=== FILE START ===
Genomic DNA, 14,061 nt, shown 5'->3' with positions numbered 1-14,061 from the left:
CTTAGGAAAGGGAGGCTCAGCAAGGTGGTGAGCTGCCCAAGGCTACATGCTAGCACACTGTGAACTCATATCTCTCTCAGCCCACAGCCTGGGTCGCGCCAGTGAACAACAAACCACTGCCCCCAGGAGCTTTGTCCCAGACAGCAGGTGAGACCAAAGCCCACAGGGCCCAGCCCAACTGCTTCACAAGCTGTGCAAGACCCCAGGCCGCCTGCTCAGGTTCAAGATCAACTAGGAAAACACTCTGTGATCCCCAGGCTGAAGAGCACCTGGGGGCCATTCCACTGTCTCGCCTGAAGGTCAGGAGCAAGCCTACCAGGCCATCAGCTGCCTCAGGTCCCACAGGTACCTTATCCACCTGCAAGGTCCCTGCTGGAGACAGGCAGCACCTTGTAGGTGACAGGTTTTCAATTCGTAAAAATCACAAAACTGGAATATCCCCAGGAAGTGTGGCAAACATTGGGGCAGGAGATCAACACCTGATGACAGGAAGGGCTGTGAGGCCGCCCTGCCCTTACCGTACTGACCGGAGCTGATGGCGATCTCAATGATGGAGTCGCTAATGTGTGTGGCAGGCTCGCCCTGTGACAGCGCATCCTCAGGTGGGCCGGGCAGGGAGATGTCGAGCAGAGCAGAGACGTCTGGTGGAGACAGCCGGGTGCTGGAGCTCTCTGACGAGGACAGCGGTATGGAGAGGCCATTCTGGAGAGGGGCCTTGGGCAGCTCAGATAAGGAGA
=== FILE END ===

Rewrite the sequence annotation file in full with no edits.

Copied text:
Genomic DNA, 14,061 nt, shown 5'->3' with positions numbered 1-14,061 from the left:
CTTAGGAAAGGGAGGCTCAGCAAGGTGGTGAGCTGCCCAAGGCTACATGCTAGCACACTGTGAACTCATATCTCTCTCAGCCCACAGCCTGGGTCGCGCCAGTGAACAACAAACCACTGCCCCCAGGAGCTTTGTCCCAGACAGCAGGTGAGACCAAAGCCCACAGGGCCCAGCCCAACTGCTTCACAAGCTGTGCAAGACCCCAGGCCGCCTGCTCAGGTTCAAGATCAACTAGGAAAACACTCTGTGATCCCCAGGCTGAAGAGCACCTGGGGGCCATTCCACTGTCTCGCCTGAAGGTCAGGAGCAAGCCTACCAGGCCATCAGCTGCCTCAGGTCCCACAGGTACCTTATCCACCTGCAAGGTCCCTGCTGGAGACAGGCAGCACCTTGTAGGTGACAGGTTTTCAATTCGTAAAAATCACAAAACTGGAATATCCCCAGGAAGTGTGGCAAACATTGGGGCAGGAGATCAACACCTGATGACAGGAAGGGCTGTGAGGCCGCCCTGCCCTTACCGTACTGACCGGAGCTGATGGCGATCTCAATGATGGAGTCGCTAATGTGTGTGGCAGGCTCGCCCTGTGACAGCGCATCCTCAGGTGGGCCGGGCAGGGAGATGTCGAGCAGAGCAGAGACGTCTGGTGGAGACAGCCGGGTGCTGGAGCTCTCTGACGAGGACAGCGGTATGGAGAGGCCATTCTGGAGAGGGGCCTTGGGCAGCTCAGATAAGGAGA